National and Regional Priorities. On September 9 and 10, the NCDC234 Multistate Research Coordinating Committee and Information Exchange Group held a facilitated 2-day workshop at Michigan State University to define research priorities, develop a list of action items to facilitate and coordinate research across states, and discuss the formation of a Multistate Research Project focused on chronic wasting disease. The workshop brought together 46 researchers and wildlife managers from 14 universities, 7 state agencies, 3 federal agencies, 1 Canadian province, and 1 non-governmental organization to identify critical research priorities informed by the needs of state and provincial CWD managers. Participants included both disease managers and university researchers from states currently affected by CWD and were selected based on their expertise in basic prion biology, prion measurement techniques, surveillance for human prion diseases, deer ecology, soil science, quantitative ecology, disease ecology, genetics, and policy. The workshop generated much enthusiasm for a Multistate Research Project and resulted in the prioritization of research topics and several action plans.
We guided workshop participants through a structured strategic planning process to identify and flesh out research priorities and critical activities that would benefit research on and management of CWD in North America. We developed clear pathways forward for establishing a collaborative of scientists and managers with consensus around research topic areas of immediate need. We intend to build upon this successful workshop and assemble interdisciplinary teams of researchers and partner agencies to develop research proposals around these prioritized research areas. This coordination helps address a critical need for the formation of a CWD research consortium focused on conducting research across multiple disciplines and jurisdictions to address the challenges of CWD. The workshop participants built consensus around and developed the following five thematic areas:
1. Disease Transmission and Pathogenesis. Questions remain about indirect/environmental transmission of CWD prions and the persistence of prions in the environment. The structural basis for CWD prion strains is unknown. A multistate effort could help advance knowledge of CWD transmission and pathogenesis in several ways. Access to samples across regions would facilitate the characterization of strains and infectivity. A national CWD tissue and reagents bank could provide reference tissue samples to researchers across the nation to validate assays, improve comparability of inactivation studies. As the range of CWD expands, the acquisition of negative control samples is expected to become increasingly difficult. The multistate project could serve as a coordinating body for the distribution of verified negative control samples for researchers across the country. Cross-jurisdictional standardization of surveillance approaches and assays would facilitate data sharing.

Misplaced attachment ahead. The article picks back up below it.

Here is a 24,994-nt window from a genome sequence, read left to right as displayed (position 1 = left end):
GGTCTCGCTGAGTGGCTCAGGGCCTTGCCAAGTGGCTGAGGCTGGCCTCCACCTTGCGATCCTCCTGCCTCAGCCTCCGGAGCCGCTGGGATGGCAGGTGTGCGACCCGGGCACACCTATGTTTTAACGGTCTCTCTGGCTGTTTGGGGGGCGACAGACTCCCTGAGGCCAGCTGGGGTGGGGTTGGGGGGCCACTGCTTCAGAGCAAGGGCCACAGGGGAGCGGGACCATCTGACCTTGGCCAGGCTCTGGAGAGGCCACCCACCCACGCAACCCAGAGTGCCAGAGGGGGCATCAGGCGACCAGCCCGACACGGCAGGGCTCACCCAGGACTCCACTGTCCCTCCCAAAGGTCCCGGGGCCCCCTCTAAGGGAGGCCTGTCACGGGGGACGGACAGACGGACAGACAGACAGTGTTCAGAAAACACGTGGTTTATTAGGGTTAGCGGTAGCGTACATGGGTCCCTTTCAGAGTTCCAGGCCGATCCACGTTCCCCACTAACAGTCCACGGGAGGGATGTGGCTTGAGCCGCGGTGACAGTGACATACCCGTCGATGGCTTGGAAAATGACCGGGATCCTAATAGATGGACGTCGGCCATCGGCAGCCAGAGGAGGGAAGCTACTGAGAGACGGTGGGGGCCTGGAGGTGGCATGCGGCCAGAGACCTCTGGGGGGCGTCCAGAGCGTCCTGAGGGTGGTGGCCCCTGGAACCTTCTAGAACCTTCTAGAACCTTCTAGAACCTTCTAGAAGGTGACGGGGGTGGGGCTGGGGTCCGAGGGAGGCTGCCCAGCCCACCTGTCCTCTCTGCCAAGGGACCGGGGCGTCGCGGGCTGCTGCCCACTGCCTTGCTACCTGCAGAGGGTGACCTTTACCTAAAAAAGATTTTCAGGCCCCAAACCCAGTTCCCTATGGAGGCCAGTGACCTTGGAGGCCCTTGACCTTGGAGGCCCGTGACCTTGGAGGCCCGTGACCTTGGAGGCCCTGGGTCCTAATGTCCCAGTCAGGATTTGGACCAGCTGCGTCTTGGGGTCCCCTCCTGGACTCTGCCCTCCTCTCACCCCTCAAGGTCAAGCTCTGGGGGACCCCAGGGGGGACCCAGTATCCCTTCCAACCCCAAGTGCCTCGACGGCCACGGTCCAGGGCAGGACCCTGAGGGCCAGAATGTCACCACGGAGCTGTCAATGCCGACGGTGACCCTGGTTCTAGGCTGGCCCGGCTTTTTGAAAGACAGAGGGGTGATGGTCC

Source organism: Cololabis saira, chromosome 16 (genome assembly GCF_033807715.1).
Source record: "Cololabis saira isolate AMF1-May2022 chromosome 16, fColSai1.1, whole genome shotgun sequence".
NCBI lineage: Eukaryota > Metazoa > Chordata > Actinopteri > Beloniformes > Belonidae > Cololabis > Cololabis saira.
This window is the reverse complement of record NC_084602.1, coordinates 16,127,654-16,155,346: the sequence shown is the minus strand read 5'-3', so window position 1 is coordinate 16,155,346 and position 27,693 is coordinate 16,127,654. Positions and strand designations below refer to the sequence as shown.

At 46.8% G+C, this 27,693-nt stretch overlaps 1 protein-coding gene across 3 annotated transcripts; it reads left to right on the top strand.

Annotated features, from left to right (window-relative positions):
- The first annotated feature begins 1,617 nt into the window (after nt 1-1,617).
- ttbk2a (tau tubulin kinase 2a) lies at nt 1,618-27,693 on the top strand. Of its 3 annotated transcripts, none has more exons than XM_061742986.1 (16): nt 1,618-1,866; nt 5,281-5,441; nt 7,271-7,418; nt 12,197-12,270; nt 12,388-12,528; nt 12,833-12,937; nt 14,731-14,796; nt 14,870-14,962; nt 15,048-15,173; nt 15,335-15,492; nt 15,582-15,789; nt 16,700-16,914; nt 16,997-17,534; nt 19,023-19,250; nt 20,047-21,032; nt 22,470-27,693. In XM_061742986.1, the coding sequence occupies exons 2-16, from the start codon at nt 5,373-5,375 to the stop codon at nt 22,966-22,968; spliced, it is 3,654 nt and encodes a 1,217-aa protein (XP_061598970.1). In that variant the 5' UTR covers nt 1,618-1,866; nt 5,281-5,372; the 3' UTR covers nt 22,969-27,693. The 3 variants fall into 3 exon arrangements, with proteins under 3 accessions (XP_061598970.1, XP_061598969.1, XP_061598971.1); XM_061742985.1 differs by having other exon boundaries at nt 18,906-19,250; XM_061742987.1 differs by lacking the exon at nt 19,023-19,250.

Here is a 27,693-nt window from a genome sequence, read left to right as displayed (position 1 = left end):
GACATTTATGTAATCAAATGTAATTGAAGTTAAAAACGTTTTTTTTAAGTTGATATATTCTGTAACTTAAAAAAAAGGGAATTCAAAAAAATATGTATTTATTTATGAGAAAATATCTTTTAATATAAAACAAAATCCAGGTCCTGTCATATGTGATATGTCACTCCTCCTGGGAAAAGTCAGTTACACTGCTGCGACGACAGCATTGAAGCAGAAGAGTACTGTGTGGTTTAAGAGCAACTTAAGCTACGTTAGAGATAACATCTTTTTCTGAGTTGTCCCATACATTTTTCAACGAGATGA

2. Development of Large-scale Research Facilities. Workshop participants identified the need for facilities to conduct controlled CWD research at scales better approximating those relevant for free-ranging cervids. An opportunity exists for developing such research facilities using fenced (depopulated) deer facilities. Large-scale research facilities could be used for studies on the impact of population demographics on transmission, possible habitat management options,, and remediation of environmental contamination. A multistate project could help establish these facilities and once formed solicit research proposals for the use of such facilities to advance knowledge on CWD disease dynamics and management that would have a significant impact for all countries affected by CWD.
3. Improving Diagnostic Testing for CWD. Although assays to sensitively detect prions have improved rapidly in recent years, a rapid, inexpensive diagnostic test for live animals or environments does not exist or appear to be on the horizon, at least in the near to intermediate term (Haley and Richt. 2017). A transformative advance in the detection of prions has been the development of in vitro prion amplification assays, of which several variations have been developed. The most prominent are serial protein misfolding cyclic amplification (sPMCA) and real-time quaking-induced conversion (RT-QuIC). These assays may provide the needed foundation for advancing diagnostic testing of live animals and environments for presence of CWD prions. At present, RT-QuIC appears to be more suitable for adoption by federal and state agencies. Workshop participants identified a number of activities that could promote broader adoption of RT-QuIC and that a multistate effort could facilitate including coordination of provision of the recombinant prion protein substrate needed for the assay, providing training for laboratories wishing to adopt RT-QuIC, following up on trained personnel, certification of laboratories for diagnosis, and developing protocols for handling suspect samples.